Edited by Michael MerrillLars Müller Publishers, October 2021
Hardcover | 9-1/2 x 11-3/4 inches | 512 pages | 919 illustrations | English | ISBN: 9783037786444 | $85.00
"The importance of a drawing is immense, because it’s the architect’s language." — Louis Kahn to his masterclass, 1967
Louis I. Kahn (1901–1974) was one of the most significant architects of the twentieth century and his influence is present today in ways both profound and subtle. Unlike previous publications on Kahn, which have focused on his built work and which considered the drawings foremost as illustrations of these, this is the first in-depth study of drawings as primary sources of insight into Kahn’s architecture and creative imagination.
By offering a spectrum of close readings of drawings by Kahn and his associates in a series of incisive and richly illustrated essays, this book is at once an intimate artistic portrait of this important architect and a provocative and timely contribution to the current discourse on representation in architecture. For architects and students of architecture, Kahn’s lasting significance is not only in the buildings he built, but in how he designed them.
Based on unprecedented archival research, engagingly presented by a group of eminent scholars and architects, and lavishly illustrated with over 900 highest quality reproductions, The Importance of a Drawing is destined to become a standard work in the literature on Louis Kahn.
Michael Merrill is an award-winning architect and educator. He has taught architectural design and theory at the Technical Universities at Karlsruhe and Darmstadt and is currently Director of Research at the Institute for Building Typology at the Karlsruhe Institute of Technology in Germany. He is the author of Louis Kahn: Drawing to Find Out and Louis Kahn: On the Thoughtful Making of Spaces.
The word impressive immediately comes to mind when opening Louis Kahn: The Importance of a Drawing. It is a big book, to be sure, at roughly A4 size, nearly two inches thick, and with close to 1,000 images, many of them drawings by Kahn himself. But it is also a book loaded with serious scholarship, most of it by architect/editor Michael Merrill following visits to the Louis I. Kahn Collection in the Architectural Archives of the University of Pennsylvania; it also has contributions by others, including Michael Benedikt, Sue Ann Kahn, David Leatherbarrow, Robert McCarter, and Gina Pollara, among others. Many books on Kahn and his buildings have been published, but surprisingly there hadn't existed a book that comprehensively examined the drawings produced by Kahn over the course of his career. So this book fills a void and does it in a way that should please any fan of Kahn.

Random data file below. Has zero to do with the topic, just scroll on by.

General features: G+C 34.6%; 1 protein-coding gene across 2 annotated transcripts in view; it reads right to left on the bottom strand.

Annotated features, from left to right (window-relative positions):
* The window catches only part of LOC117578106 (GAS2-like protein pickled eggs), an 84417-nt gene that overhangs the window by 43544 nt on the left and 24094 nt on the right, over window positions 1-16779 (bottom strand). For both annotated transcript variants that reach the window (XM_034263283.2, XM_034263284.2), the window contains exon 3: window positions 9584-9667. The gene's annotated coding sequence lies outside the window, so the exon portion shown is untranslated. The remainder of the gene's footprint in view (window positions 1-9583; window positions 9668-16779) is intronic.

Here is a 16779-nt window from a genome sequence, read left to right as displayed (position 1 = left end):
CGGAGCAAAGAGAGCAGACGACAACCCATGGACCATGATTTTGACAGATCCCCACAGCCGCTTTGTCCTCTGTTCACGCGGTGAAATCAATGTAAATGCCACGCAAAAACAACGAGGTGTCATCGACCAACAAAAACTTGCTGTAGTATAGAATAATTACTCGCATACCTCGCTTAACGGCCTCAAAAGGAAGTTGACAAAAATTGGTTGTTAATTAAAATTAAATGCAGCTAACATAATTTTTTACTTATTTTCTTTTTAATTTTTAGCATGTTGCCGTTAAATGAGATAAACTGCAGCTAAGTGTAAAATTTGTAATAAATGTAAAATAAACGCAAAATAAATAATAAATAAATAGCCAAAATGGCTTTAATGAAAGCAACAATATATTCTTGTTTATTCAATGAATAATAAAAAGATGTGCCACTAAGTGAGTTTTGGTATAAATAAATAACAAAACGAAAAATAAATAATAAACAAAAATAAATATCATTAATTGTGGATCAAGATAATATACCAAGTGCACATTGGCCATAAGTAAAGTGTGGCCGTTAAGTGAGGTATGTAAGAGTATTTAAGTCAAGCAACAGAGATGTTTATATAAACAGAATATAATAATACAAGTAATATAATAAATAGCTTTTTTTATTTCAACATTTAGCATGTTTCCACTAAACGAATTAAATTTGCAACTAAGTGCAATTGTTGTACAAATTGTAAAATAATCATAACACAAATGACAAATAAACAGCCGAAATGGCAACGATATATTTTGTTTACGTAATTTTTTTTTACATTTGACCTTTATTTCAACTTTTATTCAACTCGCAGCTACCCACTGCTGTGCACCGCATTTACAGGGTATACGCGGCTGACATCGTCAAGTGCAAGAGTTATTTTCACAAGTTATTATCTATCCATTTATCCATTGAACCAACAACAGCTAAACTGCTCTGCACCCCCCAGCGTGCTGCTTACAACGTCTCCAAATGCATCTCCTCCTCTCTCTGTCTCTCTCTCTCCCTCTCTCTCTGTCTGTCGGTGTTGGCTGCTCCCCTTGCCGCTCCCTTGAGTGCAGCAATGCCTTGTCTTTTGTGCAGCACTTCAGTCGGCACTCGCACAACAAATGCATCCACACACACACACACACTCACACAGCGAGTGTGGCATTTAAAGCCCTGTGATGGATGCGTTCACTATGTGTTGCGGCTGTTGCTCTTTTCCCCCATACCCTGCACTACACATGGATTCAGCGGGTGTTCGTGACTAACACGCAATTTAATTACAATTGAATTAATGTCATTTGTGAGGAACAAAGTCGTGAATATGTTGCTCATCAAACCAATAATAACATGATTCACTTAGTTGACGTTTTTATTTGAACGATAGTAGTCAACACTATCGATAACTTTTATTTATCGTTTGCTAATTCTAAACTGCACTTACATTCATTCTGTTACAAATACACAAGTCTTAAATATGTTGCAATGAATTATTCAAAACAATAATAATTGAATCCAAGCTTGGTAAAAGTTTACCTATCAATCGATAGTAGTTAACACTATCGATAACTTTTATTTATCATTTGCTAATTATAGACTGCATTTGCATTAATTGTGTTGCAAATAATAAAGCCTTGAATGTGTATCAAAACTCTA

The book starts with a preface on "the importance of (a) drawing" to Kahn, in which Merrill describes the shape of his book and how to use it — he describes it as akin to logbook, with essays and presentations of drawings ordered by theme rather than project — but he also mentions in a footnote that a study of Kahn's use of architectural models is planned to follow this book; another thing to look forward to. The preface is followed by an essay by Merrill on the joys of visiting the Kahn archive (first spread below): "If you're an architect or student of architecture and have come here to the Kahn Collection seeking instruction or inspiration, you couldn't have chosen a better place." The dozens of essays and other pieces that follow are organized into eight sections, from "To Be in Touch: Beginning to Draw, Drawing to Begin" to "Drawing from Kahn," which presents the last drawings by Kahn, those done in the days before he died on March 17, 1974.
While the eight sections span approximately 475 pages, the longest chapter is the second, "Active Imagination Animated: The Orthographic Drawing Set." At nearly 170 pages, and with two essays and eight project presentations, all attributed to Merrill, this part devoted to plans, sections, and elevations is practically a book in and of itself, hitting on important projects (Salk, Kimbell, Exeter, Dhaka) and such unbuilt works as the Hurva Synagogue and the Dominican Motherhouse, the latter being the subject of two previous books (linked in the bio above) by Merrill. This section of the book seems to have more drawings from the archive than the 300 other pages, so it's hard not to spend the most time here, poring over the sections of the Kimbell Art Museum, for example, to trace the evolution of the shape of the vaults. Most readers won't actually make a visit to the Kahn Collection, so this section of the book is in many ways the next best thing.
A few of the other sections — especially "Drawing Together," "Drawing Connections: An Architect Is a Composer," and "Redrawing Kahn" — comprise the bulk of the external contributions to Merrill's book. In the last of those three, to take just one example, Gina Pollara delves deeply into Kahn's memorial to Franklin Delano Roosevelt, which was in design when Kahn died in 1974 and wasn't completed until 2012, thanks to the efforts of Pollara and others. This essay is focused on one Kahn project, but others, such as Michael Benedikt's "One, Two, Three, . . . Louis, I., Kahn," address numerous projects. Thankfully, there is a short "index of illustrations" that enables readers to find drawings of specific Kahn projects scattered about the book. And that is how I see myself using this immensely resourceful book: project by project, depending on my needs at any given time. Lastly, it's worth noting that interspersed among the hundreds of drawings are quotes by Kahn that were pulled from publications, lectures, conversations, and other sources. They help give voice to the person whose hand is evident on every page of this impressive book.